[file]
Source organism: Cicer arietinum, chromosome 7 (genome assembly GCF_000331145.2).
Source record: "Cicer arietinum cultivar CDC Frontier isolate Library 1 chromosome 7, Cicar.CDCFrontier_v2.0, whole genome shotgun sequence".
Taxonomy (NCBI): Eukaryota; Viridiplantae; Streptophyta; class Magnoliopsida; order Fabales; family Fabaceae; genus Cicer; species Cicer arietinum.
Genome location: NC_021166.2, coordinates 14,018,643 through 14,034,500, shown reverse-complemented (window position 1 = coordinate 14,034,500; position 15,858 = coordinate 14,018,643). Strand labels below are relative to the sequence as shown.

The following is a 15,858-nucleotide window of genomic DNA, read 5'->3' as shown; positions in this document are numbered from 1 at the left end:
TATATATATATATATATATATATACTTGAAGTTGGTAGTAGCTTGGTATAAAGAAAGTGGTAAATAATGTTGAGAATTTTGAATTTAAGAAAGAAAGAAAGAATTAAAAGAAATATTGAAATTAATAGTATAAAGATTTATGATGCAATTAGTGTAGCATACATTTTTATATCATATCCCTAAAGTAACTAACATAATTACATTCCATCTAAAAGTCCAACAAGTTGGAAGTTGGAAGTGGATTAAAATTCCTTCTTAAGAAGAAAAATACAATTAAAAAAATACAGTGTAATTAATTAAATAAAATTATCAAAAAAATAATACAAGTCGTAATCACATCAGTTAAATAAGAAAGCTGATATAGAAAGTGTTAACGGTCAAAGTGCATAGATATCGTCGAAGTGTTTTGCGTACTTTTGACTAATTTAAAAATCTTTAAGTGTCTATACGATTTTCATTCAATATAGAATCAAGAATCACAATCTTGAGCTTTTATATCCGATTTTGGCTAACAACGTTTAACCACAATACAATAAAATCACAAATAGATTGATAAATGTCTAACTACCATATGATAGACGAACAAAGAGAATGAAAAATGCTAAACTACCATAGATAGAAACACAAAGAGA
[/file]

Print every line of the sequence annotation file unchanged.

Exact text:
Source organism: Cicer arietinum, chromosome 7 (genome assembly GCF_000331145.2).
Source record: "Cicer arietinum cultivar CDC Frontier isolate Library 1 chromosome 7, Cicar.CDCFrontier_v2.0, whole genome shotgun sequence".
Taxonomy (NCBI): Eukaryota; Viridiplantae; Streptophyta; class Magnoliopsida; order Fabales; family Fabaceae; genus Cicer; species Cicer arietinum.
Genome location: NC_021166.2, coordinates 14,018,643 through 14,034,500, shown reverse-complemented (window position 1 = coordinate 14,034,500; position 15,858 = coordinate 14,018,643). Strand labels below are relative to the sequence as shown.

The following is a 15,858-nucleotide window of genomic DNA, read 5'->3' as shown; positions in this document are numbered from 1 at the left end:
TATATATATATATATATATATATACTTGAAGTTGGTAGTAGCTTGGTATAAAGAAAGTGGTAAATAATGTTGAGAATTTTGAATTTAAGAAAGAAAGAAAGAATTAAAAGAAATATTGAAATTAATAGTATAAAGATTTATGATGCAATTAGTGTAGCATACATTTTTATATCATATCCCTAAAGTAACTAACATAATTACATTCCATCTAAAAGTCCAACAAGTTGGAAGTTGGAAGTGGATTAAAATTCCTTCTTAAGAAGAAAAATACAATTAAAAAAATACAGTGTAATTAATTAAATAAAATTATCAAAAAAATAATACAAGTCGTAATCACATCAGTTAAATAAGAAAGCTGATATAGAAAGTGTTAACGGTCAAAGTGCATAGATATCGTCGAAGTGTTTTGCGTACTTTTGACTAATTTAAAAATCTTTAAGTGTCTATACGATTTTCATTCAATATAGAATCAAGAATCACAATCTTGAGCTTTTATATCCGATTTTGGCTAACAACGTTTAACCACAATACAATAAAATCACAAATAGATTGATAAATGTCTAACTACCATATGATAGACGAACAAAGAGAATGAAAAATGCTAAACTACCATAGATAGAAACACAAAGAGA